Tal Uliel blends analogue and digital techniques in his new animation for instrumental artist Soul Supreme

Drawing on the colours and textures of risograph printing, the artist creates a heady journey through time and space.

29 January 2024


Geshem Bejuni is the name of Israeli motion designer and visual artist Tal Uliel’s graduation project. Submitted as his thesis project studying Visual Communication at Bezalel Academy of Arts and Design, Tal says the brief for the project was open. “So I took the opportunity to collaborate [on an animated music video] with Soul Supreme, one of my favourite musicians and a longtime friend,” he explains.

Working together, the pair dreamed up a song and animation centred around the themes of travel and connection, and drew inspiration from Tal’s “solo travels throughout the world, coalescing into the idea of journeying alone through different landscapes in search of a feeling of belonging”. Whereas, typically, the music would be written first, here the sounds and the visuals were created in unison, and what results is a video that perfectly balances the two.

Coupled with Soul Supreme’s signature blend of hip-hop-jazz-funk instrumentals, Tal’s animation elevates the experience to become something hypnotic and captivating. Drawing on his background in graphic design, it brings together an analogue aesthetic with 3D compositing, and nods to the visual influences of risograph printing and abstract geometry.


Tal Uliel: Geshem Bejuni (Copyright © Tal Uliel, 2023)

Speaking on this, Tal says: “Recent years have seen me working on many print-based projects for concerts and parties, and the printed aesthetic speaks to me on many levels. I was particularly interested in risograph printing in relation to the texture and colours produced by this medium and wanted to see how far I could push the boundary between printed and digital when it came to motion design.”

The finished result shows that you can indeed push it quite far. The animation carries with it the trademark vibrant colour palettes of risograph, and juxtaposes these with the graininess of the medium, evoking feelings of nostalgia that feel aligned with the video’s original concept. Another element that Tal borrowed was the layering involved in risograph printing, explaining that “each layer is placed uniquely against the other layers on the page, creating the little offsets and imperfections we as designers love to create”. Wanting to explore this in a digital setting, he scanned a large number of riso-printed textures and incorporated them into his compositing process.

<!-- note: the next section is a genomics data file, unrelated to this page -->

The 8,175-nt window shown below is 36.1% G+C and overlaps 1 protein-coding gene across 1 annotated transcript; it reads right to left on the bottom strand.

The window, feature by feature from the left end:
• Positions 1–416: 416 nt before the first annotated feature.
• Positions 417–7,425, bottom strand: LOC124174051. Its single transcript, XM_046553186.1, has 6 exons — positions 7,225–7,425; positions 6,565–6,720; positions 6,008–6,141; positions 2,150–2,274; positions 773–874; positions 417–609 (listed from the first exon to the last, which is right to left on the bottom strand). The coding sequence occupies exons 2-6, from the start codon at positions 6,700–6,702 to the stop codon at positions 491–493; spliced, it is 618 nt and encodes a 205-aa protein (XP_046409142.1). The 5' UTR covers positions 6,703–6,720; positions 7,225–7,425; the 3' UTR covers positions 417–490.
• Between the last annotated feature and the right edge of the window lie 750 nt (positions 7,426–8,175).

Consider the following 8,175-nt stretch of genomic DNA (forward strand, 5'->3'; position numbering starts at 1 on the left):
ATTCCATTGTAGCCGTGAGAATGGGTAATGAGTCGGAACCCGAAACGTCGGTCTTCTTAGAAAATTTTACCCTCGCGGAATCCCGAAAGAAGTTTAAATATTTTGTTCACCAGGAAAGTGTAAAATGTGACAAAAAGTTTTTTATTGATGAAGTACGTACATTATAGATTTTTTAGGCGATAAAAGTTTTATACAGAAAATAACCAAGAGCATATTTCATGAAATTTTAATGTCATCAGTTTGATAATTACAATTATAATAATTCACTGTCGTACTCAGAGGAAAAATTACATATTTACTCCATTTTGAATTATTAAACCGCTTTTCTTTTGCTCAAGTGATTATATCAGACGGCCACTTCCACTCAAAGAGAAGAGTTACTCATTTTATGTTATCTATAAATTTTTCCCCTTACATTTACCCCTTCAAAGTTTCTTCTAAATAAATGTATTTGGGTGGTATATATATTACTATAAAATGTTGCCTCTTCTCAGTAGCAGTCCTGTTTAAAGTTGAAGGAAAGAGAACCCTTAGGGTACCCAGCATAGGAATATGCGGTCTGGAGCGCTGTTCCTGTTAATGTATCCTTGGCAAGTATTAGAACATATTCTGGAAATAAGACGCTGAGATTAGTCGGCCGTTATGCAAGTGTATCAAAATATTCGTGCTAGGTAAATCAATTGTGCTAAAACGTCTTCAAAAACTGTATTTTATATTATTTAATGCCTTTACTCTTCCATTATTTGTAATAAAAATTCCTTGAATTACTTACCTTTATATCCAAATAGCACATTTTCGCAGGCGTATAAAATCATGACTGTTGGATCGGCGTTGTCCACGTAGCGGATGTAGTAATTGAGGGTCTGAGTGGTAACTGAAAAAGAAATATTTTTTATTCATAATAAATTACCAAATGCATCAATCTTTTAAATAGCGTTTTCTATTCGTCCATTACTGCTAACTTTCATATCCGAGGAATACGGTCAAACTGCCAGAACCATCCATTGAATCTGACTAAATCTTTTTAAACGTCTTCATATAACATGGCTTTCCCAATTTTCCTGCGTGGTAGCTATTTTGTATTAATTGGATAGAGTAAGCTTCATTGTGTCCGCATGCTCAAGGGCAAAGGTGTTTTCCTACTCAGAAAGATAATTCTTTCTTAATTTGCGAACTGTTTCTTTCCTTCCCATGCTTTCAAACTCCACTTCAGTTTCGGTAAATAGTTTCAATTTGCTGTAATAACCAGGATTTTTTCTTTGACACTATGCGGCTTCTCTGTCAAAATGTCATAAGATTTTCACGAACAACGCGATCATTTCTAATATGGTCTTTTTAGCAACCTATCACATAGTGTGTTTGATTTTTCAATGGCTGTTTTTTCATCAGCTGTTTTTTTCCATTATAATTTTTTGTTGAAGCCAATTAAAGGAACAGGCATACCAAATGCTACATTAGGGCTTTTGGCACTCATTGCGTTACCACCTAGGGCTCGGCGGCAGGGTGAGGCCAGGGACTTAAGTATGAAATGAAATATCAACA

All of these considerations come together in Geshem Bejuni to create a video that feels at once stimulating and meditative. Forms merge and colours contrast as we follow a mostly off-screen protagonist navigating an entrancing stream of worlds and spaces. The endless search for a feeling of belonging is embodied in this process, and Tal says he hopes this message is clear for his audience. He adds: “My hope for the project is to generate a feeling for the viewer that they aren’t alone in their experience, that they share more than they know with the world, and are less alone than they may feel.”

GalleryTal Uliel: Geshem Bejuni (Copyright © Tal Uliel, 2023)

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Tal Uliel: Geshem Bejuni (Copyright © Tal Uliel, 2023)

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About the Author

Daniel Milroy Maher

Daniel joined It’s Nice That as an editorial assistant in February 2019 and continues to work with us on a freelance basis. He graduated from Kingston University with a degree in Journalism in 2015. He is also co-founder and editor of SWIM, an annual art and photography publication.

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